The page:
Strong aftershocks have rocked northern Pakistan 11 days after the earthquake that killed an estimated 48,000 people, but there are no reports of more deaths or injuries. Relief efforts are continuing.
It is a treacherous ride through a narrow, winding and pock-marked mountain road to the hard hit town of Bogh in a remote area of Pakistani-controlled Kashmir. The road is blocked at times by rocks and mud from landslides caused by the earthquake and aftershocks. Trucks laden with relief supplies often get stuck and block traffic, and sometimes villagers swoop in and raid the goods.
But aid is arriving in Bogh, slowly but surely.
Supplies are piling up at a makeshift aid center, nestled in a river valley between majestic pine-studded mountains. There is plenty of food, including rice, biscuits and flour, as well as blankets and clothing.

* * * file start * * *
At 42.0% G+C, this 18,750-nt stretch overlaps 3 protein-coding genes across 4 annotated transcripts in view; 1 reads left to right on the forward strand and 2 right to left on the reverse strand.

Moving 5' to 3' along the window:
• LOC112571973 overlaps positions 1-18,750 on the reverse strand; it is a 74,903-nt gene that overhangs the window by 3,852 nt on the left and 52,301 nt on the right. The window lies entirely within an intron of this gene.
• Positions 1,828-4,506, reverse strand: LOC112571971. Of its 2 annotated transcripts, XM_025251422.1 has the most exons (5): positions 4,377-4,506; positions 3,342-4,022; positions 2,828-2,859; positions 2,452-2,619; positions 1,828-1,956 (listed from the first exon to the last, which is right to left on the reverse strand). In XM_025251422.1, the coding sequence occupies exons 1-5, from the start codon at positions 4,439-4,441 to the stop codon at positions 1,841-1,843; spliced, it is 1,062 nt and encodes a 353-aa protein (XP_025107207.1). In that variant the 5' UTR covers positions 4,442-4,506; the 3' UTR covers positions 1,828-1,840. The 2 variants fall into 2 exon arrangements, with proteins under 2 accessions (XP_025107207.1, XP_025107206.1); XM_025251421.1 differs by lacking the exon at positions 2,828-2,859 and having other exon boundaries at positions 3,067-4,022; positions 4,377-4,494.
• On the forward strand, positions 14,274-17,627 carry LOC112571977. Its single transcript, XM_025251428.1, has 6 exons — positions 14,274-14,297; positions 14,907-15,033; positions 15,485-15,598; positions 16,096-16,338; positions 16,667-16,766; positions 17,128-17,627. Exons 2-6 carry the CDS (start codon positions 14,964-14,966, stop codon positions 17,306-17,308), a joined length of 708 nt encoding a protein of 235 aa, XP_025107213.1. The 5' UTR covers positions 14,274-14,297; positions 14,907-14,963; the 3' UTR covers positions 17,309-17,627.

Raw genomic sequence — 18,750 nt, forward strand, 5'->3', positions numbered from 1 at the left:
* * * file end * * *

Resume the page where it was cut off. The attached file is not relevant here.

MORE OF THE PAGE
But that is little solace in a town where the homes are in ruins. Small camps have sprung up all over, with ramshackle huts made of anything from blankets to plastic bags to aluminum sheeting. But most people are out in the open, exposed to the sun by day and cold by night. What is sorely missing is tents.
"I need mostly tents, I did say before this, tents, tents, tents," says Bogh resident Luf Karmelik. He told VOA that while the days are tolerable, the nights are unbearable.
"All the people shivering with cold due to earthquake," he said.
Temperatures are already falling to 5 degrees Celsius at night. And the bitter Himalayan winter is just a month away.
"Winter is coming soon, all the people are worried about the winter season," said Mr. Karmelik.
Pakistan has appealed to the international community for 200,000 tents. If they do not arrive in time, thousands of people here could freeze to death.